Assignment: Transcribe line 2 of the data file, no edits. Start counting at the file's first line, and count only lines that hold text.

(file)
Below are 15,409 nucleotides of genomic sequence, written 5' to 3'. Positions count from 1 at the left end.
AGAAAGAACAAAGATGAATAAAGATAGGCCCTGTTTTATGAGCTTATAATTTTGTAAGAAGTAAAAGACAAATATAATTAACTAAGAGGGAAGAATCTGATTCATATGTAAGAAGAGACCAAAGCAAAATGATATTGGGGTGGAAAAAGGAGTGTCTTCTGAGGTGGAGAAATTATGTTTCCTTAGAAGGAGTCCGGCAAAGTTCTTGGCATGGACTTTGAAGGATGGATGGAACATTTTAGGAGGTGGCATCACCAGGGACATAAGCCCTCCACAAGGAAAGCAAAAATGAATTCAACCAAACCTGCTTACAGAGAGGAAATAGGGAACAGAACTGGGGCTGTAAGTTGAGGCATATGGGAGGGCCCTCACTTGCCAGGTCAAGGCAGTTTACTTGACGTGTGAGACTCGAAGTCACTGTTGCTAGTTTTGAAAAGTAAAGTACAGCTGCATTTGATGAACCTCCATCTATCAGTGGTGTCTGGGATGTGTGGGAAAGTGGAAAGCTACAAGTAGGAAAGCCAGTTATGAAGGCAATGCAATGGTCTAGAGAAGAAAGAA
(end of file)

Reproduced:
AGAAAGAACAAAGATGAATAAAGATAGGCCCTGTTTTATGAGCTTATAATTTTGTAAGAAGTAAAAGACAAATATAATTAACTAAGAGGGAAGAATCTGATTCATATGTAAGAAGAGACCAAAGCAAAATGATATTGGGGTGGAAAAAGGAGTGTCTTCTGAGGTGGAGAAATTATGTTTCCTTAGAAGGAGTCCGGCAAAGTTCTTGGCATGGACTTTGAAGGATGGATGGAACATTTTAGGAGGTGGCATCACCAGGGACATAAGCCCTCCACAAGGAAAGCAAAAATGAATTCAACCAAACCTGCTTACAGAGAGGAAATAGGGAACAGAACTGGGGCTGTAAGTTGAGGCATATGGGAGGGCCCTCACTTGCCAGGTCAAGGCAGTTTACTTGACGTGTGAGACTCGAAGTCACTGTTGCTAGTTTTGAAAAGTAAAGTACAGCTGCATTTGATGAACCTCCATCTATCAGTGGTGTCTGGGATGTGTGGGAAAGTGGAAAGCTACAAGTAGGAAAGCCAGTTATGAAGGCAATGCAATGGTCTAGAGAAGAAAGAA